The dream of Mahinda Rajapaksa's regime in hosting the "2018 commonwealth games " in Hambantota has been threatned by as an evaluation report which questions Sri Lanka's ability to hold such mega event while rights group criticized the island nation's rights records.
Hambantota is contesting against Australian favorite Gold Coast which is already developed with most of its sporting infrastructure in place. Nearby Brisbane hosted the 1982 Games.
Compared to Gold Coast, Hambantota has hardly any infrastructure. The port town emerged on the sporting scene only this year when it hosted two World Cup cricket matches.
Sri Lankan officials have promised to build the necessary infrastructure facilities, incluidng sports villages etc and hopes to spend up to $6 billion on games projects a colossal sum of money.
Sri Lanka has said it's drawing inspiration from Malaysia's successful Commonwealth Games in believing it can beat Australia.
Sri Lanka's sports authorities belives that Hambantota can emulate Kuala Lumpur by heading off a glamorous opponent.
Kuala Lumpur won a vote with southern Australia city Adelaide to become the first Asian city to host the games in 1998.
Australia and Canada have hosted the games four times each. England, Scotland and Wales have hosted five games combined, while New Zealand has had three games.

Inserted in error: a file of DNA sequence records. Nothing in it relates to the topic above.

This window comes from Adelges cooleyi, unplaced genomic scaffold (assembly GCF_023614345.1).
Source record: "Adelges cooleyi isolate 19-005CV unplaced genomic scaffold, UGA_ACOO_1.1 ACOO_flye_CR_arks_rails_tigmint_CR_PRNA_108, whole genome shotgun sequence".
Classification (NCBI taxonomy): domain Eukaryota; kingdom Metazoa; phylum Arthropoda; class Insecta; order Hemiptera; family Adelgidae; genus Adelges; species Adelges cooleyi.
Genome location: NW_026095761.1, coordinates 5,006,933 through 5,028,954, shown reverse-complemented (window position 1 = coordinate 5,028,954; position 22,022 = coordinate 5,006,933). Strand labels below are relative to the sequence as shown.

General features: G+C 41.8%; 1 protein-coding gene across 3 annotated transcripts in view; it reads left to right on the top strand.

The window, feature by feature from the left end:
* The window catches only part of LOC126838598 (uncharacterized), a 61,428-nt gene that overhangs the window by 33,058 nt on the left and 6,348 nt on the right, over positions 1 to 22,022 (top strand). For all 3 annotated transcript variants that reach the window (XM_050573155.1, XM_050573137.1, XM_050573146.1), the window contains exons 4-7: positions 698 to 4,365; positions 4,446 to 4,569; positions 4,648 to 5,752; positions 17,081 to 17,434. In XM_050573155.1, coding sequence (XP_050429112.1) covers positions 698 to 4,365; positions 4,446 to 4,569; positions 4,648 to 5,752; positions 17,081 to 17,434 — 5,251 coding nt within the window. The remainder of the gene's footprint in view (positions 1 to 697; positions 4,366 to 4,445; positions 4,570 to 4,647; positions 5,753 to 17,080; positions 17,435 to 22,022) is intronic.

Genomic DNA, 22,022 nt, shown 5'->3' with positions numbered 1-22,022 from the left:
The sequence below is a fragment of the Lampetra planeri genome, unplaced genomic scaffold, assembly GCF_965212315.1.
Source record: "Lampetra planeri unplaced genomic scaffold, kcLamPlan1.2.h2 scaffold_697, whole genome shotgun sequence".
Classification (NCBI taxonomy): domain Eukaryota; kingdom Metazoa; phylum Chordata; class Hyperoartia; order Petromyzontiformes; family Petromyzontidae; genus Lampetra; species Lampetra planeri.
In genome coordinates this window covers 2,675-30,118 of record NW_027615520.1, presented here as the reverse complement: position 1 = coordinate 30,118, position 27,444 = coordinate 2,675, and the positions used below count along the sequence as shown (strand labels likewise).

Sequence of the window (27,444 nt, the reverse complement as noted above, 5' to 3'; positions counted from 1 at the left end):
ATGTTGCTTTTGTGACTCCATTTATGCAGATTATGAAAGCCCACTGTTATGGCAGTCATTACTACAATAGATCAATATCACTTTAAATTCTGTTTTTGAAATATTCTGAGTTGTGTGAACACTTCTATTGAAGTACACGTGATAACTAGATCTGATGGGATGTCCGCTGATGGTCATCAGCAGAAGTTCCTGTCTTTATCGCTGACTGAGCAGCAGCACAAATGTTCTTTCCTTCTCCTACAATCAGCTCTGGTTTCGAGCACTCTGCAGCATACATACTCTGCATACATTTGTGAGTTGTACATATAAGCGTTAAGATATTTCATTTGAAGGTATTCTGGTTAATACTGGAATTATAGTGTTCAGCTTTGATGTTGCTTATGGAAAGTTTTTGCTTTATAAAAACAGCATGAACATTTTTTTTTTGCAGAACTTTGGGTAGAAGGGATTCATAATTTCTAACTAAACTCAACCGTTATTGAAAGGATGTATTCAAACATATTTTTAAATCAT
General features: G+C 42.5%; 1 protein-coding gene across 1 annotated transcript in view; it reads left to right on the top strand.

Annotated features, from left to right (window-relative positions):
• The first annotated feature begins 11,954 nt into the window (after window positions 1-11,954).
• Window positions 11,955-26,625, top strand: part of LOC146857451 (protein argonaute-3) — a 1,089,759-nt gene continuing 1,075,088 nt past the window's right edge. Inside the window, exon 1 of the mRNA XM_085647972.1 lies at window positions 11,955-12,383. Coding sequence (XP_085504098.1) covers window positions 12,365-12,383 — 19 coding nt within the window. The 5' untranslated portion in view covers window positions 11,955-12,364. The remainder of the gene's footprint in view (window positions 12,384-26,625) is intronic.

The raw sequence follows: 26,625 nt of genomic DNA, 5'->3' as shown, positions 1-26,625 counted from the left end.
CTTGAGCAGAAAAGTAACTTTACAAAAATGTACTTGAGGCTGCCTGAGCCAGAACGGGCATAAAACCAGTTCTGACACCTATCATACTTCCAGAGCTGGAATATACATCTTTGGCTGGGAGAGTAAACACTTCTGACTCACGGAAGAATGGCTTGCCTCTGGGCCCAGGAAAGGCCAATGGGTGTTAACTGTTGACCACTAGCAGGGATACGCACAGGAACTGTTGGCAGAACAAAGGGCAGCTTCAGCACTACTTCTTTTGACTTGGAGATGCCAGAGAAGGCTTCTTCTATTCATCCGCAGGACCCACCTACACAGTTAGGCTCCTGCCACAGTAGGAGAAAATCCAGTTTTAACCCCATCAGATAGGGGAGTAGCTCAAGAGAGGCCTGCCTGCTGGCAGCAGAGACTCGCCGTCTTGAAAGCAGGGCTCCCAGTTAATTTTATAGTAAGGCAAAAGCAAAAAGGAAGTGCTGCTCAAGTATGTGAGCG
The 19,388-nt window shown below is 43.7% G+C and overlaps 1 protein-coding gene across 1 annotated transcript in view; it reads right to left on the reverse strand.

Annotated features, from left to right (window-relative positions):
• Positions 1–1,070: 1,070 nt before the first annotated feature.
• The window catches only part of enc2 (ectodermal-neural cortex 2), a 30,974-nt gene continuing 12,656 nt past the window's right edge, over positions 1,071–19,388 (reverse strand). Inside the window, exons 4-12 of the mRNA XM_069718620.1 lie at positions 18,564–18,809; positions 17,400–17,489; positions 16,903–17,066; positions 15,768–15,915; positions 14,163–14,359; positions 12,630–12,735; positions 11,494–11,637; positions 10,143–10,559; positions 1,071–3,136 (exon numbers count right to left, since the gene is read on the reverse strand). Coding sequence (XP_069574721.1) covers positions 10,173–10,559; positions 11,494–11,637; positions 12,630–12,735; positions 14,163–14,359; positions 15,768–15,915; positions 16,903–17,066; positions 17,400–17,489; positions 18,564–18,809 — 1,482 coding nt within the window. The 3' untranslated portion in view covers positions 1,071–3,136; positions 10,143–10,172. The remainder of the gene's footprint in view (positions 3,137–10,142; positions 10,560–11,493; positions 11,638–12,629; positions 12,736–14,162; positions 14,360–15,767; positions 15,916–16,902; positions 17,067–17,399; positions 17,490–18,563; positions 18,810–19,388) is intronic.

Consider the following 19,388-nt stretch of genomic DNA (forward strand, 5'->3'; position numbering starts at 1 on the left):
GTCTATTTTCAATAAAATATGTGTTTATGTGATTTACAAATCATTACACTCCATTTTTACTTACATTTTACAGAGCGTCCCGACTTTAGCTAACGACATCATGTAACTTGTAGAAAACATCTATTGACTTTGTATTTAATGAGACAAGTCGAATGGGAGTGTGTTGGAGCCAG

But, a commonwealth evaluation report said Hambantota would be a riskier option to host the 2018 Commonwealth Games than a rival bid from Australia's Gold Coast.
Officials say they are satisfied that Hambantota could guarantee a "safe and peaceful" games following the defeat of the LTTE in 2009. But they warn that significant investment is needed in telecommunications infrastructure, transport and hospitals.
The reports says staging the games in Hambantota presents a "medium-to-high risk," whereas Australia's Gold Coast offers a "low risk."
The report, released Thursday, says the evaluation commission "believes the overarching consideration that differentiates the two projects is the matter of risk."
Meanwhile. Human Rights Watch group said the situation of Sri Lanka "continues to be characterised by serious human rights violations, including assault on democratic institutions, such as the media and trade unions."
In a letter to the Commonwealth foreign minsters, the group said the consideration of Sri Lanka as host of the next Commonwealth Heads of Government Meeting(CHOGM) appears grossly inappropriate in the above context.
"Awarding the next CHOGM to Sri Lanka would not only undermine the fundamental values on which the Commonwealth is based, but also has the potential to render the Commonwealth's commitment to human rights and the promise of reforms meaningless,"it said.
They urged that the Commonwealth Ministerial Action Group " should call on the government of Sri Lanka to meet a specific set of benchmarks within an agreed upon timeline in order to prove itself worthy of hosting the Commonwealth's emblematic meeting in 2013."
The winning bid will be announced in St. Kitts and Nevis on Nov. 11.
Glasgow, Scotland will host the 2014 version.